Day 2 of Coachella’s second weekend started off on the breezy side—but it still felt fairly comfortable. As the day went on, however, the wind picked up, and the nighttime actually felt … chilly.
The weather aside, Saturday offered a fantastic variety of music. Here are some highlights:
• Christine and the Queens cancelled the group’s Outdoor Stage appearance due to a death in the family, moving all the acts up an hour. When Ty Segall and White Fence (right) took the stage on Saturday afternoon, two factors worked against them: the wind and a lack of acoustics. The wind indeed blew away some of their thunder, but the group still managed to put on a great early-afternoon set that drew interest as attendees arrived at the site.
• The Interrupters, the go-to ska-punk band at any Southern California music festival (first below), took the Outdoor Stage later in the afternoon. Guitarist Kevin Bivona informed the crowd that the band didn’t tolerate sexism, racism, homophobia or any kind of discrimination, as the Interrupters played the group’s politically themed anthems. It’s no mystery why the Interrupters are becoming ever-more popular: The band has something interesting to say in each of its songs—and is fun as hell to watch.
• The Coachella Stage was the place to be early in the evening when Colombian reggaeton performer J Balvin (second below) performed an energetic and fun set, complete with a huge inflatable … something. Whatever it was, it looked like it was from a video game that sat on the stage; meanwhile, a bunch of trippy pop-culture-related images flashed on the video screens.
• I was surprised by how good Weezer’s Saturday-evening set was—and by how many people showed up for it. Weezer started off the show by appearing in barbershop-quartet outfits, singing breakout 1994 hit “Buddy Holly” in barbershop-quartet fashion. It was quite a sight. This was the theme for the entire set: Play the old hits everyone knows. Most of the songs came from the Blue album, Pinkerton, the Green album, and the Red album. Oh, and they did play that cover of Toto’s “Africa” about halfway into the set … and about 20 percent of the crowd disappeared right after. It was a highly enjoyable and energetic set that truly kicked ass—proving Weezer is still one hell of a live act.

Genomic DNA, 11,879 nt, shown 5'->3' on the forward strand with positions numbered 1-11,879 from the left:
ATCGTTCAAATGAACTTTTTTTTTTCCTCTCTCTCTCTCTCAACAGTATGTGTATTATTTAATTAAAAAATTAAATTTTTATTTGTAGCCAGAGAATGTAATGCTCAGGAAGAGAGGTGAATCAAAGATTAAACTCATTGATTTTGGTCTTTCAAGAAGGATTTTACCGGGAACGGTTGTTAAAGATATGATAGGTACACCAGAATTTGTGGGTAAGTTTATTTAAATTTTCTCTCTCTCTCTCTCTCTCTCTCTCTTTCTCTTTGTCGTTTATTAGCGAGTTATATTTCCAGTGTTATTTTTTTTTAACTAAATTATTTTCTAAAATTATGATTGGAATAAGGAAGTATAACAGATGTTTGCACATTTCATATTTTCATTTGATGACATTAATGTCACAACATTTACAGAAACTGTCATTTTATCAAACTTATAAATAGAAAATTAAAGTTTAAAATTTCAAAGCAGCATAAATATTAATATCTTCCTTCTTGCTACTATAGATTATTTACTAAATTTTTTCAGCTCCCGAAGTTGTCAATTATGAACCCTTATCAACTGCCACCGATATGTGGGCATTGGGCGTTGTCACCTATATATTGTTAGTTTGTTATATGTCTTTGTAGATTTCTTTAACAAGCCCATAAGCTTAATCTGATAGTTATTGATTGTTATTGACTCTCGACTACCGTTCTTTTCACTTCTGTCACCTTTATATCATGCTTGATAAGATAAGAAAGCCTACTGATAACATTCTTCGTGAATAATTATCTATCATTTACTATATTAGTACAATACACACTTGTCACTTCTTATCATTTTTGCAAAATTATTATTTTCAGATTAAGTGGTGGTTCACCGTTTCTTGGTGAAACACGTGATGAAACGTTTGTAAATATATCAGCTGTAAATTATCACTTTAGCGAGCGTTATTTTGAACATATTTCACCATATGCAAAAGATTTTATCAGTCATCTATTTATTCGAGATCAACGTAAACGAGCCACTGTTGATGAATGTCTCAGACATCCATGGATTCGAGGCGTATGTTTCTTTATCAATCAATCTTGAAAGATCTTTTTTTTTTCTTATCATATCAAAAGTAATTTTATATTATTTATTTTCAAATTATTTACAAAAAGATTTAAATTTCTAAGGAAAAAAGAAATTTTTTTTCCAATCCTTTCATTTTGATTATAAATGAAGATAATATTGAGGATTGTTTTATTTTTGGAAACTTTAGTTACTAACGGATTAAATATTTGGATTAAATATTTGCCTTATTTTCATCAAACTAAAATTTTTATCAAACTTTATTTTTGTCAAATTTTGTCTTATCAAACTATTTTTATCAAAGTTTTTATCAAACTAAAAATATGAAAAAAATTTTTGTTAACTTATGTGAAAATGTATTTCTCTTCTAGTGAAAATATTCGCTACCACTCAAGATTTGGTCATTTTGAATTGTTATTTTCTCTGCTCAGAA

• Headliner Tame Impala, the Australian psychedelic-rock project led by Kevin Parker, took the Coachella Stage shortly after 10:30 p.m. to colder-than-usual temperatures and a lot of wind. Nonetheless, the band attempted to use smoke machines to keep the same trippy visual effects—which were quite intense at times. During the extended opening song, “Let It Happen,” the band blew out confetti, which was carried away by the wind and pelted everyone in the face. From what I heard about the poor turnout last weekend, Tame Impala’s audience may have been larger this weekend. I personally love Tame Impala and think it’s a fantastic live band—but it’s too early for Tame Impala to be a headliner, especially since the group had little new material to offer, and has no announced release date for a new album.